Like numerous high school seniors, Tobias Harris knows he wants to go to college. He just doesn't know where.
Harris is receiving a lot of input as he tries to make his decision; indeed, college representatives are visiting him to help narrow his choices.
That's what happens when you're the nation's best high school power forward, a 6-foot-8, 220-pound hybrid who can handle the ball, rebound, run the floor and score from anywhere on the court.
Harris, from Glen Head (N.Y.) Half Hollow Hills West, is the No. 5-ranked player in the 2010 recruiting class, and he and his dad, Torrel, scheduled 11 in-home visits from college coaches as Tobias attempts to make his college choice. The high number of visits was just the right amount for Harris, who said they were necessary to figure out which schools would fit him best.
All the schools want Harris, and with him requesting the home visits the ball is in his court - so to speak. He has the leverage and is using it to his advantage.
Harris admits that 11 was an extremely high number of visits, but in his case, it was necessary because he is torn on where to go.
The home visits have worked so well for his son that Torrel Harris says he would advise all top prospects to do the same thing. He describes the atmosphere as a "business meeting."
"Everything starts to get real serious about a school when you have a home visit," Torrel Harris says. "That coach is laying out his plan. You have major discussions going on, major questions going on, coaches answering questions."
In that sense, in-home visits can empower the prospect and his family.
"As a parent, you're literally on home turf when a coach comes into your house," says Memphis assistant Willis Wilson, a former head coach at Rice. "The advantages of that are comfort and familiarity, and that can breed confidence to ask questions in another environment you might not want to ask.
"It's still a recruiting pitch [by the coaches], but you have an opportunity to interject, slow the pace, quicken the pace, change the topic, things you can't do over the phone or when you're on an unofficial visit or in a coach's office."
Prospects are allowed just five official campus visits, so the coaches involved in the Harris recruitment knew there was a good chance Harris would not even visit their school. But skipping the in-home visit likely would have meant the school had no chance at signing Harris. It seems like the number of in-home visits coaches are making are on the rise.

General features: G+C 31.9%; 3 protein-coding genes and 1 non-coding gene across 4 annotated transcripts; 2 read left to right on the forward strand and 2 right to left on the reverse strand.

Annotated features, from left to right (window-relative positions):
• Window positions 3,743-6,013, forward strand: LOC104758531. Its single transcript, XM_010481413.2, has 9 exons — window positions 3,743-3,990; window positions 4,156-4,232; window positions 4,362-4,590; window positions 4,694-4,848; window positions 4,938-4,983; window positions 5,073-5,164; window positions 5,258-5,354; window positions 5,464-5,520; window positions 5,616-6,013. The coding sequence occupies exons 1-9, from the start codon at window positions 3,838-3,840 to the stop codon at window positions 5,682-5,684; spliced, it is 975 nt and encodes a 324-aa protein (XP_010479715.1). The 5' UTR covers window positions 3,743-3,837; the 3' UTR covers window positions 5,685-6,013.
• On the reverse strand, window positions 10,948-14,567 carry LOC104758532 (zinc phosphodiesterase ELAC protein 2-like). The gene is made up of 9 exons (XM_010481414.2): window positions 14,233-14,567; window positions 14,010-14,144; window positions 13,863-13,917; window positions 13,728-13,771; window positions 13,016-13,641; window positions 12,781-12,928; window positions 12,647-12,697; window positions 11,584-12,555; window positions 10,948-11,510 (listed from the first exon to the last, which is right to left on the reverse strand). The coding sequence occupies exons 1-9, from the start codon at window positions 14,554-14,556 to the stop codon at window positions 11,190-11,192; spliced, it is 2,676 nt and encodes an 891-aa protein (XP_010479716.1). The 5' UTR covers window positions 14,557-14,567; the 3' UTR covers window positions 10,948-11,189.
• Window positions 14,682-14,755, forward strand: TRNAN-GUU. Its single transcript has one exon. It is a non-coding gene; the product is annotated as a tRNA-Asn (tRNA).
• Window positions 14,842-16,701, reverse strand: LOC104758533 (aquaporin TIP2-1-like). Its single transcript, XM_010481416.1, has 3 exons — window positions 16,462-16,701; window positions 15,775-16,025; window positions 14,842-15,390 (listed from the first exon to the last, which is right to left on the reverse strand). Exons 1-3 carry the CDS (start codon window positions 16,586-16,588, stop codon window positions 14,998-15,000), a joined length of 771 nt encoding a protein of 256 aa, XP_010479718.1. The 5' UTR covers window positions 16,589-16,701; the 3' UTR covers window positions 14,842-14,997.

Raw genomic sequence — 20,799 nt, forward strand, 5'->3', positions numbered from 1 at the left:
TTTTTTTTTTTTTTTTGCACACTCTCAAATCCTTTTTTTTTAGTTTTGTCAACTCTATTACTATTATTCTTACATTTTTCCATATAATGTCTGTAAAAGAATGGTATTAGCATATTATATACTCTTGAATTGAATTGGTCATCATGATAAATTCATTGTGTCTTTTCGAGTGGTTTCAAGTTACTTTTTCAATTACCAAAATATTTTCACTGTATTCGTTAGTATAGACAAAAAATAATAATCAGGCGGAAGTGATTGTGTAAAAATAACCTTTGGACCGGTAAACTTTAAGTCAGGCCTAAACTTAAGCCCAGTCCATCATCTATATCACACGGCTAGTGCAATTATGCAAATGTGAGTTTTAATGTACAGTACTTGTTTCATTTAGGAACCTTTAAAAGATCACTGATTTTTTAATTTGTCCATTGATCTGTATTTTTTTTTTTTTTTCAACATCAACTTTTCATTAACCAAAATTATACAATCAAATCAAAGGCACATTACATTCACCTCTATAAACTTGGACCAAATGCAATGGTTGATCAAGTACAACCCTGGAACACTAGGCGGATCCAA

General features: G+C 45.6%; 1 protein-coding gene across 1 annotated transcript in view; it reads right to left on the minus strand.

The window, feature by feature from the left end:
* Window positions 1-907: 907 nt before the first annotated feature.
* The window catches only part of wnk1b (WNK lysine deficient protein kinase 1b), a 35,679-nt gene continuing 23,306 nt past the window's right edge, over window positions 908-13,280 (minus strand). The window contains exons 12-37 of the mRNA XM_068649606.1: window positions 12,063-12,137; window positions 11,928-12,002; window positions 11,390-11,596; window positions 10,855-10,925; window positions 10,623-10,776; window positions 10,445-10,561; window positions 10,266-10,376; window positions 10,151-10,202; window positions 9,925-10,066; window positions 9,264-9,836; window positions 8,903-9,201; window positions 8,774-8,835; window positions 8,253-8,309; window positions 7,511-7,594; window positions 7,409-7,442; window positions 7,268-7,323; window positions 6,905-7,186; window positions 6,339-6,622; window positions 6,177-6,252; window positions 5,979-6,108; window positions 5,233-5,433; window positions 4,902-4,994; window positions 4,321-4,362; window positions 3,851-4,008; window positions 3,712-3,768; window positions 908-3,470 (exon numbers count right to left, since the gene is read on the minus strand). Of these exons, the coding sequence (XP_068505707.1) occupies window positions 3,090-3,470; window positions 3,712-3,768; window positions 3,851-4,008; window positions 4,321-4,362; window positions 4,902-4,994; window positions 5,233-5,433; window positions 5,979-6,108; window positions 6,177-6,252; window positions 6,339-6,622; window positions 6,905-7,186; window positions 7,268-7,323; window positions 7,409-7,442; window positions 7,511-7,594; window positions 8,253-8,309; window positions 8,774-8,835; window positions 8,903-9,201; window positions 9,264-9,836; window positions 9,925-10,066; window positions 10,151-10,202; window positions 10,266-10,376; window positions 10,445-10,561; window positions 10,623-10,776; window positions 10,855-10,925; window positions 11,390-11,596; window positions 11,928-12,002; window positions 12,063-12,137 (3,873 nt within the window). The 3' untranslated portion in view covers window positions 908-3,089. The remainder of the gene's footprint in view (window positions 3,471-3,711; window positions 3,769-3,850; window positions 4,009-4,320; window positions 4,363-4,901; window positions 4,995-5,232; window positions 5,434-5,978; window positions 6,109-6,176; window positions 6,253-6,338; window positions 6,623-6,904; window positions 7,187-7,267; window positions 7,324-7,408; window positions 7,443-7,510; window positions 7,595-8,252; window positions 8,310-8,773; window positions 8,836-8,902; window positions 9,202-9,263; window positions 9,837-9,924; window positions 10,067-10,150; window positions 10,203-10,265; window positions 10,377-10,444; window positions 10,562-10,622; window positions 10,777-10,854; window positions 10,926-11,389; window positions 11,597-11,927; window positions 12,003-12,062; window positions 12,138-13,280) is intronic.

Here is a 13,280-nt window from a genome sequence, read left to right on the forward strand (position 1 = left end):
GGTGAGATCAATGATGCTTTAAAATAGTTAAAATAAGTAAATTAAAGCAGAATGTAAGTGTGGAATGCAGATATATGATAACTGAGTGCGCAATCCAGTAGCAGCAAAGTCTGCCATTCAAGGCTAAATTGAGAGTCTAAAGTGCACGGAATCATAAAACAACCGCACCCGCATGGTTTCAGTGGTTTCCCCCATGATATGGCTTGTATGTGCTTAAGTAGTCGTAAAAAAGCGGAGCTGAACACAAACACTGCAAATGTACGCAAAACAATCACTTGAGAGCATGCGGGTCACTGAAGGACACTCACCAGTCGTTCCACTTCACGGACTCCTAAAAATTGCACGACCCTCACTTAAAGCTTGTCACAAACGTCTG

"I don't remember it ever being like this," Rivals.com recruiting analyst Jerry Meyer says. "A lot of coaching staffs are getting run ragged. If you don't do the in-home visit, you're automatically eliminating yourself.
"It's basically, 'If you want to recruit me, then do an in-home visit with me.' "
From the prospect's point of view, Harris sees no downside to scheduling in-home visits. The visits helped him narrow his list of schools to Georgia Tech, Kentucky, Louisville, Maryland, Syracuse, Tennessee and West Virginia.
Quinnipiac coach Tom Moore, who spent more than a decade as an assistant at Connecticut, says spending time in living rooms can be beneficial not only for the player, but also the coaches. Moore says it helps coaches see players in their natural environment, including how they talk to their parents. Coaches know about the prospect as a player; in-home visits can give coaches a thorough glimpse of what kind of person they're recruiting, Moore says.
Harris isn't the only top 2010 recruit taking this route. For instance, during a week in late September, Portland (Ore.) Jefferson forward Terrence Jones scheduled five in-home visits - with coaches from Oklahoma, Kentucky, Maryland, Arizona and Kansas - in a span of six days.
Wolfeboro (N.H.) Brewster Academy's Jason Smith is a coach who hammers home the theme that relationships matter most in recruiting. Getting to know the coaches is key.
"A majority of the kids I've dealt with - they've always selected a school based on the relationship with a head coach and the coaching staff," Smith said. "Very rarely have we had a kid who picked a particular school because of campus life or anything else."
That aspect of recruiting could make in-home visits even more important. Coaches love wooing recruits during football weekends on campus, but more players and their families now initially want coaches to travel to their place before any official visits are set.
"The trend I'm seeing is that prospects and their parents - and people around them, handlers, people guiding them through the process - are becoming more savvy to the recruiting game and more aware of the leverage they hold," Meyer said.
Harris says having the coach come to him, rather than vice versa, is a good way to narrow the field. It also is empowering for highly recruited players. The top prospects are beginning to understand that they have a great deal of leverage in the recruiting situation.
"The in-home visits are a good idea because if you get the coaches in your house, it's a kind of uncomforting situation for them," Harris says. "If the home visits go well, it gets you on their campus."